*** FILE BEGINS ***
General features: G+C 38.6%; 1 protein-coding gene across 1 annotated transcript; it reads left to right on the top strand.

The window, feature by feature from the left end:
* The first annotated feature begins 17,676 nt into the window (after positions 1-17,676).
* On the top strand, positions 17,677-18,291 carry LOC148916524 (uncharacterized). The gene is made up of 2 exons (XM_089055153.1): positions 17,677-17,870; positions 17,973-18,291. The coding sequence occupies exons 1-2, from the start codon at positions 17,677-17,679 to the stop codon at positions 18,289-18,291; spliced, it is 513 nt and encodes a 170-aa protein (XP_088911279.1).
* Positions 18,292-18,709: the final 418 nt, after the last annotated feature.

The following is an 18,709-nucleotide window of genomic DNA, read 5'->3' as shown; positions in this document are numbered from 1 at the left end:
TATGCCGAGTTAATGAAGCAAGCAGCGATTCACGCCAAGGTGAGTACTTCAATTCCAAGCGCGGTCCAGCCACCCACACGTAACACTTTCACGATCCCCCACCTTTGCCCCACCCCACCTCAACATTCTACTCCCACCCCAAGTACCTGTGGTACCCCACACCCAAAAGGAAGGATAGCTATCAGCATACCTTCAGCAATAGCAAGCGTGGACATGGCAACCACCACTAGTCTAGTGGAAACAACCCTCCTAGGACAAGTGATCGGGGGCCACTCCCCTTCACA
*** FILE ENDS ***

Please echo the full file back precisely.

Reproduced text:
General features: G+C 38.6%; 1 protein-coding gene across 1 annotated transcript; it reads left to right on the top strand.

The window, feature by feature from the left end:
* The first annotated feature begins 17,676 nt into the window (after positions 1-17,676).
* On the top strand, positions 17,677-18,291 carry LOC148916524 (uncharacterized). The gene is made up of 2 exons (XM_089055153.1): positions 17,677-17,870; positions 17,973-18,291. The coding sequence occupies exons 1-2, from the start codon at positions 17,677-17,679 to the stop codon at positions 18,289-18,291; spliced, it is 513 nt and encodes a 170-aa protein (XP_088911279.1).
* Positions 18,292-18,709: the final 418 nt, after the last annotated feature.

The following is an 18,709-nucleotide window of genomic DNA, read 5'->3' as shown; positions in this document are numbered from 1 at the left end:
TATGCCGAGTTAATGAAGCAAGCAGCGATTCACGCCAAGGTGAGTACTTCAATTCCAAGCGCGGTCCAGCCACCCACACGTAACACTTTCACGATCCCCCACCTTTGCCCCACCCCACCTCAACATTCTACTCCCACCCCAAGTACCTGTGGTACCCCACACCCAAAAGGAAGGATAGCTATCAGCATACCTTCAGCAATAGCAAGCGTGGACATGGCAACCACCACTAGTCTAGTGGAAACAACCCTCCTAGGACAAGTGATCGGGGGCCACTCCCCTTCACA